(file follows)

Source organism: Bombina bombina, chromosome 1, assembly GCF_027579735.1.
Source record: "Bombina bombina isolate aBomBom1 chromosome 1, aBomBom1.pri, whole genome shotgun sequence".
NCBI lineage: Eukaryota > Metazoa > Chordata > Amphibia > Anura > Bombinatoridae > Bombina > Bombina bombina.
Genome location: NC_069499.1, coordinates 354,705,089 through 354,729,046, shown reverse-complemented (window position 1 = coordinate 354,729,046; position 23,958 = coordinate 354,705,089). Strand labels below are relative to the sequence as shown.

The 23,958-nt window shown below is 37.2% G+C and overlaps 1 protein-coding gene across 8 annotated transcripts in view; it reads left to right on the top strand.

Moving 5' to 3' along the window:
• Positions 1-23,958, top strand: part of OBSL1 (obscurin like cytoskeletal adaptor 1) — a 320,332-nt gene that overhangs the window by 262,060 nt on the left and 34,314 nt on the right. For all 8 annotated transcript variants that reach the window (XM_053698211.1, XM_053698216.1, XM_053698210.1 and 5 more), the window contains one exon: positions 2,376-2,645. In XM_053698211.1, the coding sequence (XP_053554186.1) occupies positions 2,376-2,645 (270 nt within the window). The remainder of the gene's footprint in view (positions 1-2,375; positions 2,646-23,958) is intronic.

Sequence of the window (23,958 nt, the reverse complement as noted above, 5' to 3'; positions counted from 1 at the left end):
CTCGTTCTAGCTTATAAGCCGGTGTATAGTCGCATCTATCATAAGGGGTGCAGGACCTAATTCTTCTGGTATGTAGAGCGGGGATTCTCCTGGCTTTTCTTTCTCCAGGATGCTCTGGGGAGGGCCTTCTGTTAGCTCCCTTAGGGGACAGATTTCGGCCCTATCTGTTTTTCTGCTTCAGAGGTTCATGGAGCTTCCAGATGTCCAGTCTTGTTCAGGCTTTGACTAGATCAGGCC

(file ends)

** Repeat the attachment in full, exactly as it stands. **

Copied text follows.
Source organism: Bombina bombina, chromosome 1, assembly GCF_027579735.1.
Source record: "Bombina bombina isolate aBomBom1 chromosome 1, aBomBom1.pri, whole genome shotgun sequence".
NCBI lineage: Eukaryota > Metazoa > Chordata > Amphibia > Anura > Bombinatoridae > Bombina > Bombina bombina.
Genome location: NC_069499.1, coordinates 354,705,089 through 354,729,046, shown reverse-complemented (window position 1 = coordinate 354,729,046; position 23,958 = coordinate 354,705,089). Strand labels below are relative to the sequence as shown.

The 23,958-nt window shown below is 37.2% G+C and overlaps 1 protein-coding gene across 8 annotated transcripts in view; it reads left to right on the top strand.

Moving 5' to 3' along the window:
• Positions 1-23,958, top strand: part of OBSL1 (obscurin like cytoskeletal adaptor 1) — a 320,332-nt gene that overhangs the window by 262,060 nt on the left and 34,314 nt on the right. For all 8 annotated transcript variants that reach the window (XM_053698211.1, XM_053698216.1, XM_053698210.1 and 5 more), the window contains one exon: positions 2,376-2,645. In XM_053698211.1, the coding sequence (XP_053554186.1) occupies positions 2,376-2,645 (270 nt within the window). The remainder of the gene's footprint in view (positions 1-2,375; positions 2,646-23,958) is intronic.

Sequence of the window (23,958 nt, the reverse complement as noted above, 5' to 3'; positions counted from 1 at the left end):
CTCGTTCTAGCTTATAAGCCGGTGTATAGTCGCATCTATCATAAGGGGTGCAGGACCTAATTCTTCTGGTATGTAGAGCGGGGATTCTCCTGGCTTTTCTTTCTCCAGGATGCTCTGGGGAGGGCCTTCTGTTAGCTCCCTTAGGGGACAGATTTCGGCCCTATCTGTTTTTCTGCTTCAGAGGTTCATGGAGCTTCCAGATGTCCAGTCTTGTTCAGGCTTTGACTAGATCAGGCC